If you’re regular reader of Urine Sediment posts, you know all about red cells, white cells, and epithelial cells by now – but what about the zebras of the urine sediment? In 2019 we talked about the so-called “decoy cell” that can identify Polyomavirus BK infection in allograft recipients. Today, we’ll cover a few other uncommonly encountered cells in the urine and what they mean clinically.
Bubble cells. These are a real unicorn and have only been described in the literature on one occasion. “These cells were bizarre, large cells with a single nucleus, which appeared to contain one or more fluid-filled vesicles.” Bubble cells were most prevalent in the sediment of patients with acute tubular necrosis but were also seen a variety of other renal diseases. In most patients with acute tubular necrosis, the sediment also contained “normal”-appearing renal tubular cells, muddy brown casts, and oval fat bodies which were indistinguishable from those seen in the nephrotic syndrome. By electron microscopy, the bubble cells appeared to be vacuolated renal tubular epithelial cells, which had characteristics of viable cells.”
Though not spotted often in literature, bubble cells themselves are not extremely rare. The cells observed in Figure 1, for example, are from a patient with nephrotic range proteinuria and severe tubular and glomerular damage due to focal and segmental glomerulosclerosis.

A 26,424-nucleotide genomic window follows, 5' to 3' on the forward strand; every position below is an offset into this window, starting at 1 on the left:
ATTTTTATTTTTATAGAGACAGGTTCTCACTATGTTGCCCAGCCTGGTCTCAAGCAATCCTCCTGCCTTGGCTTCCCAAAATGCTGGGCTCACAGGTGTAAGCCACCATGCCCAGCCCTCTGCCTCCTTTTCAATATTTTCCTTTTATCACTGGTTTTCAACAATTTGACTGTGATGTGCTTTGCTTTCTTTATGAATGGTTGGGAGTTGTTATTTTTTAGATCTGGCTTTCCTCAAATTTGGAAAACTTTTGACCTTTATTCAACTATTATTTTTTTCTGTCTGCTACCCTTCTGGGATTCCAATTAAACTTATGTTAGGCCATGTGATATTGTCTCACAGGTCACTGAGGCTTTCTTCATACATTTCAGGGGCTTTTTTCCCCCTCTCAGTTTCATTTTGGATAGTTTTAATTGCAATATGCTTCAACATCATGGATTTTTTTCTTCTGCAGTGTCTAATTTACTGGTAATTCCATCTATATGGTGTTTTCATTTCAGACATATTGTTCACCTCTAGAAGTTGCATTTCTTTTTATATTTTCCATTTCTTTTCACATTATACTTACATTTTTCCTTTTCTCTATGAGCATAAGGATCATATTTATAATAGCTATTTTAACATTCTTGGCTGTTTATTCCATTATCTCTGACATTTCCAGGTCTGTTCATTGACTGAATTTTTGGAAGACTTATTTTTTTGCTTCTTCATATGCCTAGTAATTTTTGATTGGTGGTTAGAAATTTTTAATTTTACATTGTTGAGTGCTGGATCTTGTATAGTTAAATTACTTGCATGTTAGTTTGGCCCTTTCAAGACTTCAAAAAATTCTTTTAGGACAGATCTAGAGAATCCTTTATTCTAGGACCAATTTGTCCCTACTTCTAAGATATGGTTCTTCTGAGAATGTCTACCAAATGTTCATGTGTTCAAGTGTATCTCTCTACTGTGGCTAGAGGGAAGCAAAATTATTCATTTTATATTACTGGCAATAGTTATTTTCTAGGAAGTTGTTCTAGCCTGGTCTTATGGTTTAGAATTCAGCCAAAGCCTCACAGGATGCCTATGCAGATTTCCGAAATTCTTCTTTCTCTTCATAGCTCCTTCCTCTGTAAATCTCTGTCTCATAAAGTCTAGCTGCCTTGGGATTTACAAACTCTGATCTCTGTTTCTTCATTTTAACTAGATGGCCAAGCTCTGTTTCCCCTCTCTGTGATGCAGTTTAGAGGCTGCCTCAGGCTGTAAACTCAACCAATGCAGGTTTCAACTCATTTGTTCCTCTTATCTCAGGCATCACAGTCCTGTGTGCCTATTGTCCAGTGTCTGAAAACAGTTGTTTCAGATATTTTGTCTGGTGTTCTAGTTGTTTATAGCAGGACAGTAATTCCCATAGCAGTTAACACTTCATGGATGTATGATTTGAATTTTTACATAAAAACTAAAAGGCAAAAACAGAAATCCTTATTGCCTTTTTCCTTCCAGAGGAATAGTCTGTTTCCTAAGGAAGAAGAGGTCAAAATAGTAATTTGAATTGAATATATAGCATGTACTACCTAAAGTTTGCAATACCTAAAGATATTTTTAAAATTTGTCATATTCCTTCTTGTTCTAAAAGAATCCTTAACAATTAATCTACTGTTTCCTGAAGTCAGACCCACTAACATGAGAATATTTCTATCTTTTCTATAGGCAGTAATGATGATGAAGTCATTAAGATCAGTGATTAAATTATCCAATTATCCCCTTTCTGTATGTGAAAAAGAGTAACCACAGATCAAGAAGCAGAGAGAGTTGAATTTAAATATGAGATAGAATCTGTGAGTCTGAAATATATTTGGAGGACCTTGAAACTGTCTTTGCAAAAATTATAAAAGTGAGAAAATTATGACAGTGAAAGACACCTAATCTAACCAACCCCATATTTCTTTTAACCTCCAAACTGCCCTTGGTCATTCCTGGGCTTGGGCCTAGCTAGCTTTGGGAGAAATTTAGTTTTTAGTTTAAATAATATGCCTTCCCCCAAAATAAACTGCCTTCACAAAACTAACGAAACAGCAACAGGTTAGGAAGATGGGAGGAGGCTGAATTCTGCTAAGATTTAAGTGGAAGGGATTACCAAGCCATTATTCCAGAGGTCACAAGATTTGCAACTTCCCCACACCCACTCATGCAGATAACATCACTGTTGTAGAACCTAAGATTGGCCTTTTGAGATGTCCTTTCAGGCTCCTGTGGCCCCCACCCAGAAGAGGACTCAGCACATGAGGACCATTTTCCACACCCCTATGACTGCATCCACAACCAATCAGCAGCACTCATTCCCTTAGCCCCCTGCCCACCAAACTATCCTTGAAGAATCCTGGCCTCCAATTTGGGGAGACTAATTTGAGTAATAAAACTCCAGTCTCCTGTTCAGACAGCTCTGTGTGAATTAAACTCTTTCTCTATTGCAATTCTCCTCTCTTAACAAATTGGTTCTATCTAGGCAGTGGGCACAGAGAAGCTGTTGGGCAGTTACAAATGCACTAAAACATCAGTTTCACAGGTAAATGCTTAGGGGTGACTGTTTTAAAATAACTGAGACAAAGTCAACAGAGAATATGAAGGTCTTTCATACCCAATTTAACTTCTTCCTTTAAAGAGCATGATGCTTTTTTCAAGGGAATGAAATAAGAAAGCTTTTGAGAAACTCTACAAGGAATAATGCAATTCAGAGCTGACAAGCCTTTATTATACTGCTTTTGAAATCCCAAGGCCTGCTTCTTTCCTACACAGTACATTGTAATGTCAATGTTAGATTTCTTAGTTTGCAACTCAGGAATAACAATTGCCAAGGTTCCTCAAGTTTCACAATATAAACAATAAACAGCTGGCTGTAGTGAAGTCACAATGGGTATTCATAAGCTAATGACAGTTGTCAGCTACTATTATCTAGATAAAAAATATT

Tadpole cells or snake cells are elongated cells where the nucleus stays visible on one side of the cell structure and a long “tail”-like structure is seen on the other. This kind of cell can be observed on the urine sediment of patients with malignant keratinizing squamous cells originating from a tumor in the urinary system. Expect to see these cells much like you would leukocytes and urologic hematuria in the setting of tumors in the urinary tract.
Signet ring carcinoma is an exceedingly rare and aggressive variant of primary bladder carcinoma. The cells of the tumor can be seen in urine, but cytomorphologic features in urinary specimens have not been well characterized. These cells can be easily missed or misinterpreted due to their rarity and singly dispersed nature.
Here we review three examples of unusual and abnormal cells that can be observed in the urine sediment. Morphological modifications of the nucleus and of the cytoplasm of the cells, intranuclear inclusions and intracytoplasmic inclusions can help with diagnosis of important clinical conditions such as malignancy or tubular necrosis. While fresh and unstained urine sediment analysis does not replace urine cytology on the diagnosis of tumors, it can be a tool to aid diagnosis or prompt further investigation.
So remember to keep these less common cell types in the back of your mind when you examine urine sediment- as DH Lawrence said: “The eye doesn’t see what the mind doesn’t know”!
Post by José A. T. Poloni